51.7 F
Friday, May 24, 2024

This July, We’re Celebrating Paid Family Leave and Increased Minimum Wage

It’s summer and there’s lots to enjoy: longer days, cookouts, fireworks, days at the pool and more. We also should celebrate progress here in DC on two issues that matter to us when we get back to work: the start to implementation of DC’s new paid family and medical leave program, and a minimum wage increase that went into effect July 1. These two policy improvements are important for DC workers and for the District as a whole, because they mean that workers will be better able to take care of themselves and their families, and the District can move toward being a place where everyone has a chance to succeed.


Paid Family Leave Means Not Choosing Between a Paycheck and Caring for a Loved One

As of July 1, the District is collecting taxes from employers so that by July 1, 2020, DC workers can begin to claim paid leave benefits when they have a new child or sick relative. The Universal Paid Leave Act, passed by the DC Council in 2016, grants eight weeks of paid leave for new parents to be with their children, six weeks for workers to care for an ill relative and two weeks to address personal health needs.

With paid family leave, tragic stories like this won’t happen again in DC. Maya Warren delivered a baby via C-section but had to return to work only eight days later because she had no paid leave benefits from her employer and couldn’t afford to take time off unpaid.

Paid family leave helps workers and employers alike and is crucial for improving public health. Parents have more time to bond with their newborns. That makes it easier for moms to breast-feed and otherwise care for their babies, leading to reduced infant mortality. For employers, offering paid leave will boost morale and help attract and retain good employees. Paid leave also increases women’s participation in the labor market and can help close the gender wage gap.

Paid leave is funded through an employer payroll tax, which means employers are taxed based on employee wages. While this is certainly something for businesses to adjust to, the burden is not enormous, especially given the benefits. For an employee making $40,000 a year, the cost of the tax is under $250, less than $5 per week. For someone making $25 an hour, the cost would be 15 cents an hour. This is a small price to pay considering how valuable paid leave benefits are. A DC Council analysis found that implementing paid leave would not harm businesses or employment.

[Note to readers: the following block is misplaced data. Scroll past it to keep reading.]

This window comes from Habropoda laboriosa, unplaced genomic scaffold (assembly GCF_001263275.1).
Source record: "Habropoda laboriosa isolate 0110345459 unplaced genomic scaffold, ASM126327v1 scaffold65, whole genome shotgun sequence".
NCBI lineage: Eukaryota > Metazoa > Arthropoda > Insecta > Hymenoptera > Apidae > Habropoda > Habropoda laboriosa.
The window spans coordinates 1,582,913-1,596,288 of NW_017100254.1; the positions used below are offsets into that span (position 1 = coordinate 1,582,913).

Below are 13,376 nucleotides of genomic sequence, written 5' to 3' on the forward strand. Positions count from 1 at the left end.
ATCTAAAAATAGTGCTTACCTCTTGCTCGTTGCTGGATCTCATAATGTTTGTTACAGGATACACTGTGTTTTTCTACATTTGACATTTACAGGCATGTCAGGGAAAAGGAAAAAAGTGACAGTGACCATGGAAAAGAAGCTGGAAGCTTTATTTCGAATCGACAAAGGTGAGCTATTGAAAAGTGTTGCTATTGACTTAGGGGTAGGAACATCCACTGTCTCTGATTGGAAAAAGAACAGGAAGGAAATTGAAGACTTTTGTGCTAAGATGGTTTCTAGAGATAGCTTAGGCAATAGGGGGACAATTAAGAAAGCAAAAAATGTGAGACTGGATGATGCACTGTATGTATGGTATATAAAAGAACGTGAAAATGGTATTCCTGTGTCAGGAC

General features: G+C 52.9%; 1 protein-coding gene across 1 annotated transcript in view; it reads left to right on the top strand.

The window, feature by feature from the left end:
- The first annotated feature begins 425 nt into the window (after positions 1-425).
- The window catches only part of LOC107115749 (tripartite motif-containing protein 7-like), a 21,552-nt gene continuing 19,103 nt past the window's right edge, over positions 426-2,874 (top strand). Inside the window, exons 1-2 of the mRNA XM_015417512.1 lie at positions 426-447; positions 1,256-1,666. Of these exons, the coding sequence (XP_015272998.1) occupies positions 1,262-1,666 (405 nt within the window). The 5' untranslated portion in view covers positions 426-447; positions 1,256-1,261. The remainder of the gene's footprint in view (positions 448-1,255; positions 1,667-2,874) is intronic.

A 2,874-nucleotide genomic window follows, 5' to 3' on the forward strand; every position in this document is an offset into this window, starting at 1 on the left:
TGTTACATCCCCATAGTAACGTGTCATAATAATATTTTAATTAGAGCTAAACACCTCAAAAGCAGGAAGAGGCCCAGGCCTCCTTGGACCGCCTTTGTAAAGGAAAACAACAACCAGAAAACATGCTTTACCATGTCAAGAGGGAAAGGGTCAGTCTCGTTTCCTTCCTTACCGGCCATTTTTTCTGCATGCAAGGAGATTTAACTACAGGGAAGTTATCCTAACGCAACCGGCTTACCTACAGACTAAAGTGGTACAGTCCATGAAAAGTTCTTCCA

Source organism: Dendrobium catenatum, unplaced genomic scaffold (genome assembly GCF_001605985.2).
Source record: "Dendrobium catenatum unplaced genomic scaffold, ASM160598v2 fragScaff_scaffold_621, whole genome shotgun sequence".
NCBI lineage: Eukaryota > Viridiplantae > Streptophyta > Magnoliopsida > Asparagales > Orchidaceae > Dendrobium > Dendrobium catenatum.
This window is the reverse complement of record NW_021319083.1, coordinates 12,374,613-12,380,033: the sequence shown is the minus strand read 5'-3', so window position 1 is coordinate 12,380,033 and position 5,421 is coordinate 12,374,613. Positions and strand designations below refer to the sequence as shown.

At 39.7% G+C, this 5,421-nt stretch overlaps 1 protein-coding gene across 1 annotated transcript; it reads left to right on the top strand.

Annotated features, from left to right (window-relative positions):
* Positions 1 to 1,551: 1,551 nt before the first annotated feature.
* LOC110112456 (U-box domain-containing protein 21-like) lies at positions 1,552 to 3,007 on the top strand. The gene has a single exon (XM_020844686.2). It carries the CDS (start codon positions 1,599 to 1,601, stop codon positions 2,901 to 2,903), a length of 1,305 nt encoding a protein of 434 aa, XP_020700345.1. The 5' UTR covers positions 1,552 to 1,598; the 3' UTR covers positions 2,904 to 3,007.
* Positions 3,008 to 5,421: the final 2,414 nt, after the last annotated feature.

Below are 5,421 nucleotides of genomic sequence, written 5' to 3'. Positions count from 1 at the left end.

Importantly, DC’s paid leave structure ensures that the lowest-wage workers benefit the most. The program replaces 90% of wages for low-wage workers, with a smaller replacement rate for those with higher pay. In programs in other states, replacement is 60%, and low-wage workers often don’t take time off because the benefits are too low. DC’s structure ensures that the workers who face the greatest barriers to economic prosperity can actually use their benefits and won’t face additional challenges paying their bills when taking time off.

It’s no wonder so many people are excited for the policy to be implemented in July 2020. Who will be the lucky family that has a baby on July 1 next year?


A Higher Minimum Wage Will Help Workers Stay in DC

On July 1, DC’s minimum wage increased to $14 per hour, under legislation that will bring it to $15 a year from now. DC’s tipped minimum wage also increased, to $4.45 per hour now and $5.00 an hour on July 1, 2020. Initiative 77, which voters approved last year, would have eliminated the tipped minimum wage, but the DC Council overturned it.

Given the high cost of living, it’s important to help workers with lower wages stay in the District. As wealthier residents move to DC and the city courts developers, rising costs make it harder for low-wage workers, many of whom are long-time black residents, to stay in the District. Studies have shown that gentrification and displacement in DC are among the worst in the nation.

Furthermore, decades of systemic barriers – school segregation, job discrimination, restrictive deed covenants and more – have prevented residents of color from fully benefitting from the District’s current prosperity. Nearly half of all workers who will benefit from a $15 minimum wage are black, and another 24 percent are Latinx. While incomes have increased for white residents in recent year, the median household income for black residents has not changed in the last 10 years.

Higher wages help workers make ends meet, support their families and stay in DC as the costs of living rise. With a larger paycheck, it will be easier to pay rent, fill the refrigerator with nutritious food, afford transportation to and from work and more.

DC’s upcoming improvements for workers are cause for celebration. They’re also a reminder that we have more to do to support workers at all income levels and ensure that everyone has the opportunity and resources they need to stay, and succeed, in the District.


Simone Holzer is the communications manager at the DC Fiscal Policy Institute (www.dcfpi.org). DCFPI promotes budget and policy solutions to address DC’s economic and racial inequities and increase opportunities for residents to build a better future.

Related Articles